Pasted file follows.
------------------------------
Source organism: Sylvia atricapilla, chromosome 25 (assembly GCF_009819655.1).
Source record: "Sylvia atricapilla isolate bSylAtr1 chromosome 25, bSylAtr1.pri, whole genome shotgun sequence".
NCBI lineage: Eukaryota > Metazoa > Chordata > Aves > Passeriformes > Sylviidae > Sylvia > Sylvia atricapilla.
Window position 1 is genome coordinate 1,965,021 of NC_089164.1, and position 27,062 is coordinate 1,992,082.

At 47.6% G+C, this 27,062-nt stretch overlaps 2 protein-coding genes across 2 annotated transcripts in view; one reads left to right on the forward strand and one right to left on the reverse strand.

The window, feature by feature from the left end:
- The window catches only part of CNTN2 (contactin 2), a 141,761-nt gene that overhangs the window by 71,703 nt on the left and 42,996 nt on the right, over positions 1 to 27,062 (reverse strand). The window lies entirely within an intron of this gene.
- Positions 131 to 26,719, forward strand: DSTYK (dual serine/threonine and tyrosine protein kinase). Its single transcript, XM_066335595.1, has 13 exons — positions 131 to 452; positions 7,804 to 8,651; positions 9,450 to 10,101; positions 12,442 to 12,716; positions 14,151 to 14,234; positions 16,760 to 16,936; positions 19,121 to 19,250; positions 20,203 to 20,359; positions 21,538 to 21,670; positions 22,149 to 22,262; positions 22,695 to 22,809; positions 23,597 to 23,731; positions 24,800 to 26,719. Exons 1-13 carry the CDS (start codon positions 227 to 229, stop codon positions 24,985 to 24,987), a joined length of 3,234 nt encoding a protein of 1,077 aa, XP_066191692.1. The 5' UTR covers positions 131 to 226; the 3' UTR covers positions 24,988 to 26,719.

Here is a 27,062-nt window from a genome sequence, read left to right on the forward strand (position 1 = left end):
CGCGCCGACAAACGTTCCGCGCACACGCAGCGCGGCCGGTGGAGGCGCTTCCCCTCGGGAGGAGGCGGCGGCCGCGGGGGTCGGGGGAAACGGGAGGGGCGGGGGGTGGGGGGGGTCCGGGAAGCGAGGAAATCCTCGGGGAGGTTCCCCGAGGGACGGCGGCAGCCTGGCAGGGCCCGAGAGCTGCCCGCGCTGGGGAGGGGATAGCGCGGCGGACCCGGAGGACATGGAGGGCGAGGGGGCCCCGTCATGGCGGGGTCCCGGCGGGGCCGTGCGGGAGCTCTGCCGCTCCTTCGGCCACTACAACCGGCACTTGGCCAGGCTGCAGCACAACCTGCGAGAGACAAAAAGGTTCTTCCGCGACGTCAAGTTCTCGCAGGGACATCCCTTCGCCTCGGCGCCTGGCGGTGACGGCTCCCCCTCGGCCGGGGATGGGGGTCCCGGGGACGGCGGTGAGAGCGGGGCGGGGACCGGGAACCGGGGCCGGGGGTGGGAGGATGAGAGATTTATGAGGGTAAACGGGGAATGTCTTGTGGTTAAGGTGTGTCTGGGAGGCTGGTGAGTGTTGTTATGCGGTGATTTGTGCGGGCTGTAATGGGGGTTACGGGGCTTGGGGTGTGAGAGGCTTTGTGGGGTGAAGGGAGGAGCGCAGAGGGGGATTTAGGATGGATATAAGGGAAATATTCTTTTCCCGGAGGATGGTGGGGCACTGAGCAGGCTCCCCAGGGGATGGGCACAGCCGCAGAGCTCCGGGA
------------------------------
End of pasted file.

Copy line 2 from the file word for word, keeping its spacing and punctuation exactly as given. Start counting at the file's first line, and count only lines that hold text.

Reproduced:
Source record: "Sylvia atricapilla isolate bSylAtr1 chromosome 25, bSylAtr1.pri, whole genome shotgun sequence".